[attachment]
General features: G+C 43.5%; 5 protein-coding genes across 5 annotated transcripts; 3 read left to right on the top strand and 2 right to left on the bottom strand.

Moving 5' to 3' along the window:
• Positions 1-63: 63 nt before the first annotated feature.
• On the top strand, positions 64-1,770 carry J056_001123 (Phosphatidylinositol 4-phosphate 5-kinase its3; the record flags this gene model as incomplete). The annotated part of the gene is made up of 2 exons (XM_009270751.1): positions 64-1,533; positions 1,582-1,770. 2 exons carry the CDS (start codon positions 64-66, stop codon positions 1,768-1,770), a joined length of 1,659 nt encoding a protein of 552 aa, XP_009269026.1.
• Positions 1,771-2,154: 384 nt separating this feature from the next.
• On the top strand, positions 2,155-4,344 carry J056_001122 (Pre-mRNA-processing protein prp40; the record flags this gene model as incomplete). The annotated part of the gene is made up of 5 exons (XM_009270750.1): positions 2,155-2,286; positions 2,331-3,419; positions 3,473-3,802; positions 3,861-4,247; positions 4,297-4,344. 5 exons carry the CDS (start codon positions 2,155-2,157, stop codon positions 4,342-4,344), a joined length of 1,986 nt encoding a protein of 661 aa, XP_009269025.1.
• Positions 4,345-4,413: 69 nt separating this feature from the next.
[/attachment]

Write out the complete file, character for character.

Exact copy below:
General features: G+C 43.5%; 5 protein-coding genes across 5 annotated transcripts; 3 read left to right on the top strand and 2 right to left on the bottom strand.

Moving 5' to 3' along the window:
• Positions 1-63: 63 nt before the first annotated feature.
• On the top strand, positions 64-1,770 carry J056_001123 (Phosphatidylinositol 4-phosphate 5-kinase its3; the record flags this gene model as incomplete). The annotated part of the gene is made up of 2 exons (XM_009270751.1): positions 64-1,533; positions 1,582-1,770. 2 exons carry the CDS (start codon positions 64-66, stop codon positions 1,768-1,770), a joined length of 1,659 nt encoding a protein of 552 aa, XP_009269026.1.
• Positions 1,771-2,154: 384 nt separating this feature from the next.
• On the top strand, positions 2,155-4,344 carry J056_001122 (Pre-mRNA-processing protein prp40; the record flags this gene model as incomplete). The annotated part of the gene is made up of 5 exons (XM_009270750.1): positions 2,155-2,286; positions 2,331-3,419; positions 3,473-3,802; positions 3,861-4,247; positions 4,297-4,344. 5 exons carry the CDS (start codon positions 2,155-2,157, stop codon positions 4,342-4,344), a joined length of 1,986 nt encoding a protein of 661 aa, XP_009269025.1.
• Positions 4,345-4,413: 69 nt separating this feature from the next.